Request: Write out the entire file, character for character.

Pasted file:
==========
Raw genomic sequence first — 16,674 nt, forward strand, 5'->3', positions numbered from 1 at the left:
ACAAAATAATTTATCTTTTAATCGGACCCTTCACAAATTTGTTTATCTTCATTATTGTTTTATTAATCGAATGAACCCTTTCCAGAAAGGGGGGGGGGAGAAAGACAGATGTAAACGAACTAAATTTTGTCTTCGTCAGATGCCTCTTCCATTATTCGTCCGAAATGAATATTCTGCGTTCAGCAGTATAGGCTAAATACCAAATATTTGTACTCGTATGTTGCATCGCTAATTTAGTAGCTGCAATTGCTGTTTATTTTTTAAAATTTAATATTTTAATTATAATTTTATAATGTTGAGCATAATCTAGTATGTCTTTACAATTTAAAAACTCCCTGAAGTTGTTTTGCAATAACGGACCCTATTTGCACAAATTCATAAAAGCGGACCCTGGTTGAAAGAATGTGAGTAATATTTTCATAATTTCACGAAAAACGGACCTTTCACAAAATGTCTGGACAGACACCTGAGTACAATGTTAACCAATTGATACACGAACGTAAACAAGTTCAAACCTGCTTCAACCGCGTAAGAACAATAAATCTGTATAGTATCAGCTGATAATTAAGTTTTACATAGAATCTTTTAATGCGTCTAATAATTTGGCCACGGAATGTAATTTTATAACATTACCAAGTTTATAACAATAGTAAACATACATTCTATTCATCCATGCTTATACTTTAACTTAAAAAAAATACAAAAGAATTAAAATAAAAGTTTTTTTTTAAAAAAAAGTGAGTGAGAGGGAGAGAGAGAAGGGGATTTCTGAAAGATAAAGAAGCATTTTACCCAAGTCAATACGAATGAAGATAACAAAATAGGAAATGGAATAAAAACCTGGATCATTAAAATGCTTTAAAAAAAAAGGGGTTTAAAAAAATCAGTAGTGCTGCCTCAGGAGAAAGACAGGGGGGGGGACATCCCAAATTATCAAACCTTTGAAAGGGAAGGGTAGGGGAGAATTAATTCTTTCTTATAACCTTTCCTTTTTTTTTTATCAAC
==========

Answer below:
Raw genomic sequence first — 16,674 nt, forward strand, 5'->3', positions numbered from 1 at the left:
ACAAAATAATTTATCTTTTAATCGGACCCTTCACAAATTTGTTTATCTTCATTATTGTTTTATTAATCGAATGAACCCTTTCCAGAAAGGGGGGGGGGAGAAAGACAGATGTAAACGAACTAAATTTTGTCTTCGTCAGATGCCTCTTCCATTATTCGTCCGAAATGAATATTCTGCGTTCAGCAGTATAGGCTAAATACCAAATATTTGTACTCGTATGTTGCATCGCTAATTTAGTAGCTGCAATTGCTGTTTATTTTTTAAAATTTAATATTTTAATTATAATTTTATAATGTTGAGCATAATCTAGTATGTCTTTACAATTTAAAAACTCCCTGAAGTTGTTTTGCAATAACGGACCCTATTTGCACAAATTCATAAAAGCGGACCCTGGTTGAAAGAATGTGAGTAATATTTTCATAATTTCACGAAAAACGGACCTTTCACAAAATGTCTGGACAGACACCTGAGTACAATGTTAACCAATTGATACACGAACGTAAACAAGTTCAAACCTGCTTCAACCGCGTAAGAACAATAAATCTGTATAGTATCAGCTGATAATTAAGTTTTACATAGAATCTTTTAATGCGTCTAATAATTTGGCCACGGAATGTAATTTTATAACATTACCAAGTTTATAACAATAGTAAACATACATTCTATTCATCCATGCTTATACTTTAACTTAAAAAAAATACAAAAGAATTAAAATAAAAGTTTTTTTTTAAAAAAAAGTGAGTGAGAGGGAGAGAGAGAAGGGGATTTCTGAAAGATAAAGAAGCATTTTACCCAAGTCAATACGAATGAAGATAACAAAATAGGAAATGGAATAAAAACCTGGATCATTAAAATGCTTTAAAAAAAAAGGGGTTTAAAAAAATCAGTAGTGCTGCCTCAGGAGAAAGACAGGGGGGGGGACATCCCAAATTATCAAACCTTTGAAAGGGAAGGGTAGGGGAGAATTAATTCTTTCTTATAACCTTTCCTTTTTTTTTTATCAAC